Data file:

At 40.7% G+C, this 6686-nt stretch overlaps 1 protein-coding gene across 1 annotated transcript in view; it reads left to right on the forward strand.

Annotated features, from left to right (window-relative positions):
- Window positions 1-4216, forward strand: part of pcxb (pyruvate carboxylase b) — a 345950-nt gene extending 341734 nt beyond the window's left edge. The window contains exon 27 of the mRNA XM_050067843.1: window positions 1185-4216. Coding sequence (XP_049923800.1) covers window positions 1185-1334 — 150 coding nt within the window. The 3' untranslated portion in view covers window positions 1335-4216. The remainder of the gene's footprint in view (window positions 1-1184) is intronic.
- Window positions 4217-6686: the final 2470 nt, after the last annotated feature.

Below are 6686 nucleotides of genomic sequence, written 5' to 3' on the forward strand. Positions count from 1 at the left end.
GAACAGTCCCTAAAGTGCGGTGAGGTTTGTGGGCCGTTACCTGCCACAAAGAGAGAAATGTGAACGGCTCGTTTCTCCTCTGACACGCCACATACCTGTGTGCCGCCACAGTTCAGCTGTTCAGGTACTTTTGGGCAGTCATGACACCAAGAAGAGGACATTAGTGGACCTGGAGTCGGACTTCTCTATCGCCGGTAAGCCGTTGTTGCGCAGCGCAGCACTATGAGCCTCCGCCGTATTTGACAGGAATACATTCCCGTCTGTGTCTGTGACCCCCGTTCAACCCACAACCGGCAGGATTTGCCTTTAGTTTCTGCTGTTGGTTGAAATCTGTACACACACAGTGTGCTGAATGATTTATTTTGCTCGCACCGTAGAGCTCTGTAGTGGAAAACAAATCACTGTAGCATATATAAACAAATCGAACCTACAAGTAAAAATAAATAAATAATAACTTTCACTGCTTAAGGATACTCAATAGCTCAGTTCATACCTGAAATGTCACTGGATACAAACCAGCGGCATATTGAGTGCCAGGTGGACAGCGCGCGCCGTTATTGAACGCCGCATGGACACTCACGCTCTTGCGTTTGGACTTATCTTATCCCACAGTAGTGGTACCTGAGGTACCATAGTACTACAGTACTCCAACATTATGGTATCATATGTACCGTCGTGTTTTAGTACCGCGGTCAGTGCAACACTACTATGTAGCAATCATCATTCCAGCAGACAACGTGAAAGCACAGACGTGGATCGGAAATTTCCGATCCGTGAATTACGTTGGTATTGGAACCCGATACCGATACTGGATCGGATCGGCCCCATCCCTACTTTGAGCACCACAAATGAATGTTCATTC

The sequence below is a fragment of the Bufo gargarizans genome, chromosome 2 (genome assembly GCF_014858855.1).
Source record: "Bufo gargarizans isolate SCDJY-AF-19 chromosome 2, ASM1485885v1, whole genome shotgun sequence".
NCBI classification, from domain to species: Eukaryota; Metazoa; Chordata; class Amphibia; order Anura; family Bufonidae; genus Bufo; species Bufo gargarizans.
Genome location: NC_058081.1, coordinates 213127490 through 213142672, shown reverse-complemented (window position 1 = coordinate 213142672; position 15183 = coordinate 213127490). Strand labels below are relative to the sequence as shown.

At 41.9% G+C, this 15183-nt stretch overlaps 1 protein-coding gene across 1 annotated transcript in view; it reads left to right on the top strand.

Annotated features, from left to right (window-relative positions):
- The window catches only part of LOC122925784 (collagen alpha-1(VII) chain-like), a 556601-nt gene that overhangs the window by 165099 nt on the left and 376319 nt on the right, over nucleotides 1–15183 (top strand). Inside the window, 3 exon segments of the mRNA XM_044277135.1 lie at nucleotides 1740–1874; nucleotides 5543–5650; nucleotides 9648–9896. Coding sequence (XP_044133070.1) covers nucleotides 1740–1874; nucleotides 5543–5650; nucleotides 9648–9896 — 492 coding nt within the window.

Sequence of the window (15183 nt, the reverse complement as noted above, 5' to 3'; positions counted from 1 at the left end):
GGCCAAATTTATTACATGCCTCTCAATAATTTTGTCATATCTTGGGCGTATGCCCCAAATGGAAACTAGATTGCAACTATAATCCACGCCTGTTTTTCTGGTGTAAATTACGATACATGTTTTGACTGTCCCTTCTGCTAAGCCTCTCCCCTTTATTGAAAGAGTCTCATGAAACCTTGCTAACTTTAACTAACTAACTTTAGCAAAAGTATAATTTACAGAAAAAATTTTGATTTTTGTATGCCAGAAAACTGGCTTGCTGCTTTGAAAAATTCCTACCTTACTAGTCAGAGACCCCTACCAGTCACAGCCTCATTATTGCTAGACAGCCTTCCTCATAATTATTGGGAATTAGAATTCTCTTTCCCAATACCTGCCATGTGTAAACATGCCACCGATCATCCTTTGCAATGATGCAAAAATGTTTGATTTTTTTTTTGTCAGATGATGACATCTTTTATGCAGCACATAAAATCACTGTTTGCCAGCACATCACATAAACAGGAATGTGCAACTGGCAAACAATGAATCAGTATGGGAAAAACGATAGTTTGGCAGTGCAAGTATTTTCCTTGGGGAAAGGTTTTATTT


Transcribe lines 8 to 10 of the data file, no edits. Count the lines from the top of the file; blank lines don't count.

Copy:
Source record: "Bufo gargarizans isolate SCDJY-AF-19 chromosome 2, ASM1485885v1, whole genome shotgun sequence".
NCBI classification, from domain to species: Eukaryota; Metazoa; Chordata; class Amphibia; order Anura; family Bufonidae; genus Bufo; species Bufo gargarizans.
Genome location: NC_058081.1, coordinates 213127490 through 213142672, shown reverse-complemented (window position 1 = coordinate 213142672; position 15183 = coordinate 213127490). Strand labels below are relative to the sequence as shown.